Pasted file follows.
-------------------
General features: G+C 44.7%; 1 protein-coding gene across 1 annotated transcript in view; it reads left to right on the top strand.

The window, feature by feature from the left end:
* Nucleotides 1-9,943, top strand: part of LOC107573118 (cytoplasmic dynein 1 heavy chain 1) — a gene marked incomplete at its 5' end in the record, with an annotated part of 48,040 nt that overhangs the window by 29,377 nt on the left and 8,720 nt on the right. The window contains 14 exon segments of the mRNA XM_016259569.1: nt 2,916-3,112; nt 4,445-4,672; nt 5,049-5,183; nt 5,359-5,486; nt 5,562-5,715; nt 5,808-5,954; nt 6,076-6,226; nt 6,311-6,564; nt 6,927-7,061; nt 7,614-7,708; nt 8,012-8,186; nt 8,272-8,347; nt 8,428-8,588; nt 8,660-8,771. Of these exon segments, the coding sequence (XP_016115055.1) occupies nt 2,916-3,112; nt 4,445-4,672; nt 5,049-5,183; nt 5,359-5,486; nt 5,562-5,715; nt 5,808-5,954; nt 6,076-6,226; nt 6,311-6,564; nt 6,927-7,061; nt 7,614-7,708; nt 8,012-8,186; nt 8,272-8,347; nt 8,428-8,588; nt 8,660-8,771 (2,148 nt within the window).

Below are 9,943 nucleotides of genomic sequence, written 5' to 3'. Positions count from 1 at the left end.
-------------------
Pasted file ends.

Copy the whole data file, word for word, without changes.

General features: G+C 44.7%; 1 protein-coding gene across 1 annotated transcript in view; it reads left to right on the top strand.

The window, feature by feature from the left end:
* Nucleotides 1-9,943, top strand: part of LOC107573118 (cytoplasmic dynein 1 heavy chain 1) — a gene marked incomplete at its 5' end in the record, with an annotated part of 48,040 nt that overhangs the window by 29,377 nt on the left and 8,720 nt on the right. The window contains 14 exon segments of the mRNA XM_016259569.1: nt 2,916-3,112; nt 4,445-4,672; nt 5,049-5,183; nt 5,359-5,486; nt 5,562-5,715; nt 5,808-5,954; nt 6,076-6,226; nt 6,311-6,564; nt 6,927-7,061; nt 7,614-7,708; nt 8,012-8,186; nt 8,272-8,347; nt 8,428-8,588; nt 8,660-8,771. Of these exon segments, the coding sequence (XP_016115055.1) occupies nt 2,916-3,112; nt 4,445-4,672; nt 5,049-5,183; nt 5,359-5,486; nt 5,562-5,715; nt 5,808-5,954; nt 6,076-6,226; nt 6,311-6,564; nt 6,927-7,061; nt 7,614-7,708; nt 8,012-8,186; nt 8,272-8,347; nt 8,428-8,588; nt 8,660-8,771 (2,148 nt within the window).

Below are 9,943 nucleotides of genomic sequence, written 5' to 3'. Positions count from 1 at the left end.